What's All This Then?

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What's All This Then?

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The True Adventures
of the Rolling Stones

by Stanley Booth

Field-Tested by Jim DeRogatis

on the road in the Midwest

When it comes to the business of rock criticism, the hoariest cliché and biggest lie ever tossed at us practitioners is the charge that we’re ‘all just frustrated musicians.’ Hell, I’ve been playing the drums for as long as I’ve been writing about music, and both pursuits, along with the awful addiction of collecting albums (on vinyl, on CD, and now in the era of ‘I suppose I’m finally going to have to get an iPod’), stem from the same source: a rabid passion for music. I’ve never been frustrated in fulfilling any aspect of my musical lusts, and I still make music today, in much the same way that the beat reporter covering the Cubs for the Sun-Times might play softball on the weekends. But whatever minor delusions I ever had about making a career out of making music were laid to rest in the summer of 1990 when I was 25, and I went on tour with an indie/underground, art-punk band that I thought maybe, just maybe, could be the one.

Unfortunately, the tour was a wretched affair pretty much from beginning to end; Cleveland to Iowa City, Milwaukee to Ann Arbor, and Columbus to Minneapolis. We hadn’t done a single thing right in terms of booking, promotion, or routing; it was night after night of playing the wrong club with lousy local bands before sparsely attended crowds, and then passing out on the cold, hard floors of whatever unwilling hosts took pity on us. Reluctant to admit we’d wasted our hard-earned vacations on a stupid, money-losing, cross-country ordeal that wasn’t going to accomplish a damn thing, the four of us turned on one another like rabid weasels — or, I should say, my bandmates turned on me. Why I was the designated scapegoat, I still can’t say. I was the drummer and maybe that was enough.

In any event, I had intended to bring On the Road on that trip to read at night on those floors and during the endless days in the van when it wasn’t my turn to drive. I’d found inspiration in Jack Kerouac’s words every time I’d read them, and taking them on tour seemed fitting. I, too, was eager to savor every unexpected pleasure at the next turn of the highway, and what was the indie-rock, DIY club tour if not my peers’ version of the Beat Generation’s wildly roaming quest for kicks? I pulled ol’ Jack out of my backpack at the last minute though, when one of my bandmates ruthlessly mocked those romantic sentiments, and in its place I took Stanley Booth’s The True Adventures of the Rolling Stones, which I’d also read before, but which suddenly acquired a lot more resonance as the van made its way around the Great Lakes and across the prairies.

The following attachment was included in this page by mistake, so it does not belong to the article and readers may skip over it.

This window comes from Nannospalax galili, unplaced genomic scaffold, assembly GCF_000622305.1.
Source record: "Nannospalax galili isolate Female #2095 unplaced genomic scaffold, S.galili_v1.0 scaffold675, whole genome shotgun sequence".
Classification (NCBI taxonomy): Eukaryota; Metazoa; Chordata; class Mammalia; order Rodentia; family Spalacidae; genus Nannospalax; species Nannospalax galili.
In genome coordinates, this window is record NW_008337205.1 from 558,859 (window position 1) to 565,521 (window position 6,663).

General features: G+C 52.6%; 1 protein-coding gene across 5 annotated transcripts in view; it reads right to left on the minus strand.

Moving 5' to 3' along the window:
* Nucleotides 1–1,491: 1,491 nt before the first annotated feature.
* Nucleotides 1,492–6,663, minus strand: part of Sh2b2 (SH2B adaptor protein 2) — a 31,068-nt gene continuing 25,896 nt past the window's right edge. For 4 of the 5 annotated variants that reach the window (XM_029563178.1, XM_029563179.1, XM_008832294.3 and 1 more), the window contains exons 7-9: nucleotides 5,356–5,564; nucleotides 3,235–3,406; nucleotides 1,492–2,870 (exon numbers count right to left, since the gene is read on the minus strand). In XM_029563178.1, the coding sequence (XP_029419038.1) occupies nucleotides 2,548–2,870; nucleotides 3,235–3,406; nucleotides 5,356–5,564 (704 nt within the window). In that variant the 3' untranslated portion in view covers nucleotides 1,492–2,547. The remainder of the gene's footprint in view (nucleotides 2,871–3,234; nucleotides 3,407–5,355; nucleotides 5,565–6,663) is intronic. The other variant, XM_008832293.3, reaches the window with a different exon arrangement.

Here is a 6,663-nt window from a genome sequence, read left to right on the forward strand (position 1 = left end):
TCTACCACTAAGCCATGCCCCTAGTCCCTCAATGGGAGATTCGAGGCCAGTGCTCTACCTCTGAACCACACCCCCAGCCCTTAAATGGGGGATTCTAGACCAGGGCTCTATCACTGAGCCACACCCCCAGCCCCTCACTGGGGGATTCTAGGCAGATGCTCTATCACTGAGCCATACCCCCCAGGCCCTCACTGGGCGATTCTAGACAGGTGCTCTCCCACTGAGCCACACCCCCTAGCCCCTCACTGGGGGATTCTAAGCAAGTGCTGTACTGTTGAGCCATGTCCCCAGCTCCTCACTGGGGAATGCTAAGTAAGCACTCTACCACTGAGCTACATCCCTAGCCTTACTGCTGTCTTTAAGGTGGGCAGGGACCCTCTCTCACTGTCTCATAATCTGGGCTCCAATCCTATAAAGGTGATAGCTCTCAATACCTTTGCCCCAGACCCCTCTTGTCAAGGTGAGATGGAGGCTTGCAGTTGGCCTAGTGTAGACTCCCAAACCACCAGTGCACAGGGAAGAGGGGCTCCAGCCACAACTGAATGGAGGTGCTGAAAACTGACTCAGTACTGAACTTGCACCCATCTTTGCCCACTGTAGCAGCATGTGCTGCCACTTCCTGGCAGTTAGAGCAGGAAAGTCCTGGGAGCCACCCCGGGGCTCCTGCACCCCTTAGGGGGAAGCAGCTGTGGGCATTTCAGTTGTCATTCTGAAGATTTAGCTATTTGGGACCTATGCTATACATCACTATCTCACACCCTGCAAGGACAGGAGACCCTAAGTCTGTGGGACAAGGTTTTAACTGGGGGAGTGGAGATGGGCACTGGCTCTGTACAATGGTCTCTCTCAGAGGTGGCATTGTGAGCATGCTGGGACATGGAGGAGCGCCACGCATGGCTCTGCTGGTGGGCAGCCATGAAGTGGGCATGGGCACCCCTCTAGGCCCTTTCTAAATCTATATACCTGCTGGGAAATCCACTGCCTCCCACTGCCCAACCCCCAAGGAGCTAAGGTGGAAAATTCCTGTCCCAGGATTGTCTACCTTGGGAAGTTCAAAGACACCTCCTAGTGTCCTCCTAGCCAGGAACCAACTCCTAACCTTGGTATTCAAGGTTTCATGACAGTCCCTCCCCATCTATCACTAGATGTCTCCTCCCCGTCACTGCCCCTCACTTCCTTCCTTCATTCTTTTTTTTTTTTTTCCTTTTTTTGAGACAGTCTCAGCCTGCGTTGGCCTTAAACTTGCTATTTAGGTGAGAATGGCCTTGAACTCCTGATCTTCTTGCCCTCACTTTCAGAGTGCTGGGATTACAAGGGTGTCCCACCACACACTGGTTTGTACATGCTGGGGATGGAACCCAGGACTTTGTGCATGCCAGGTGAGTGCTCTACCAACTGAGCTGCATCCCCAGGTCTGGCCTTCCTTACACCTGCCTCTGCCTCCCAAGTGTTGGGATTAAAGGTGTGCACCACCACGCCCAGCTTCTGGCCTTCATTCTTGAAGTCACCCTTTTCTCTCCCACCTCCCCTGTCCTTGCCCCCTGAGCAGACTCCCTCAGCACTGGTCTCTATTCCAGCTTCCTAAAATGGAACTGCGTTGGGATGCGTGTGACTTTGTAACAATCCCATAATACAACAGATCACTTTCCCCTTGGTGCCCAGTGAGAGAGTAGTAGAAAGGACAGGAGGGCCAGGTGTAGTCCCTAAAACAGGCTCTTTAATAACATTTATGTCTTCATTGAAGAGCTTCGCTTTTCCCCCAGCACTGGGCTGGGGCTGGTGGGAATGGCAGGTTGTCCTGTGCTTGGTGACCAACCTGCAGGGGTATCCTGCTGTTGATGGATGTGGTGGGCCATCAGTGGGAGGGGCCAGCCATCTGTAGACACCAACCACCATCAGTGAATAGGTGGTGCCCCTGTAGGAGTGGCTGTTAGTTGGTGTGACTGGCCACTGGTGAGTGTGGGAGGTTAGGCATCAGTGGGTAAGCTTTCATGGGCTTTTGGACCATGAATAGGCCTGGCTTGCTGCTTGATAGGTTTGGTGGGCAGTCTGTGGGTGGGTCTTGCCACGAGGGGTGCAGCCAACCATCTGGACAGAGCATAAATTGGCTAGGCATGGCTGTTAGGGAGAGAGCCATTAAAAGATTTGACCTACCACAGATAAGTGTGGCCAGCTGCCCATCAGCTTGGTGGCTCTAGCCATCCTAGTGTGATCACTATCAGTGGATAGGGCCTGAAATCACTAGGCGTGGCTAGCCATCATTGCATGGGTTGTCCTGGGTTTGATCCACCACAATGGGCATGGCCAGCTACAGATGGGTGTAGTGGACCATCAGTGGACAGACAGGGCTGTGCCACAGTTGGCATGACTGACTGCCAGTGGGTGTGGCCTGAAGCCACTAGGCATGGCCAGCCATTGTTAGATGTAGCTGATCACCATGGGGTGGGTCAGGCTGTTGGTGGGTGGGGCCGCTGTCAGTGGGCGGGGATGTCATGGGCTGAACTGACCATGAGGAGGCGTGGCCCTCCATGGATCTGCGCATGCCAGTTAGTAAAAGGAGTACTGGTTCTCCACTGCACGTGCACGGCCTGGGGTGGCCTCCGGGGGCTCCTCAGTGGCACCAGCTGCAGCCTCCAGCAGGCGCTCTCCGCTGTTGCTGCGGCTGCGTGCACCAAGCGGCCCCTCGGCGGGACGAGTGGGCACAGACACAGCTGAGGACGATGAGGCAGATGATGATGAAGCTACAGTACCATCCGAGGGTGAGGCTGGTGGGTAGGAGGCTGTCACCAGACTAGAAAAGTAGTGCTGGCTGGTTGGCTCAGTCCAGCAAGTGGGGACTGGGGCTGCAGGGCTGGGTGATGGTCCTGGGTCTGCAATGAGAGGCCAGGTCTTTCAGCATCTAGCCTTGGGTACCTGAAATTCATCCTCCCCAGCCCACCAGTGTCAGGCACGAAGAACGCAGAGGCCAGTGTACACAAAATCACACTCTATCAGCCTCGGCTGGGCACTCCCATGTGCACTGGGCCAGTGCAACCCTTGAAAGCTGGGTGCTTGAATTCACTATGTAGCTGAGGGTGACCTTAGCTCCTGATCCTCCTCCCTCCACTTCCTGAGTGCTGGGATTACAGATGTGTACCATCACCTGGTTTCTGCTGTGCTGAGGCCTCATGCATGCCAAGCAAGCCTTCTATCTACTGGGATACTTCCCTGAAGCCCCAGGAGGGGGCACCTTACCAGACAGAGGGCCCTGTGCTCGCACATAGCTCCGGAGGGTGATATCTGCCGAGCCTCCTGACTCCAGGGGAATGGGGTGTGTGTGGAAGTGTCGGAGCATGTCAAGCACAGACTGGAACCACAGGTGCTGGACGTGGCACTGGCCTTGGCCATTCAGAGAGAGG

By no means am I implying parallels between the relatively benign miseries of my indie/underground, art-punk band — which promptly kicked me out in favor of a drum machine shortly after the tour ended — and the incredible odyssey of the Rolling Stones, which Booth charts in some of the most poetic language ever applied to the subject of rock ’n’ roll, largely from the perspective of Brian Jones, from the early days of teenage fuck-ups finding the only sense of identity they could imagine in American blues, to the heady and disorienting rush of worldwide super-stardom, to the pathetic betrayals and sad, lonely deaths at the end of the story — the literal one, with Jones floating in that swimming pool, and the symbolic one, with the demise of an era’s utopian idealism under the harsh jackboot of reality at a dusty racetrack in Northern California.

No, there was nothing nearly as dramatic as Altamont during the cross-country idyll of my indie/underground, art-punk band; it really was just a couple of shitty weeks spent in a van with four smelly guys who left anticipating the rock ’n’ roll summer of their dreams and returned with no illusions. Except maybe for one; that at its very best, as with Stanley Booth’s epic, writing about music can be art that is every bit the equal of the best music itself. And the pursuit of that can be every bit as worthy a dream as rock stardom.

Jim DeRogatis is the pop music critic at the Chicago Sun-Times; the co-host of Public Radio’s "Sound Opinions," the world’s only rock ’n’ roll talk show; and the author of several books about music, including Let It Blurt: The Life and Times of Lester Bangs, America’s Greatest Rock Critic, and Staring at Sound: The True Story of Oklahoma’s Fabulous Flaming Lips, both published by Broadway Books. He can be found at his website.

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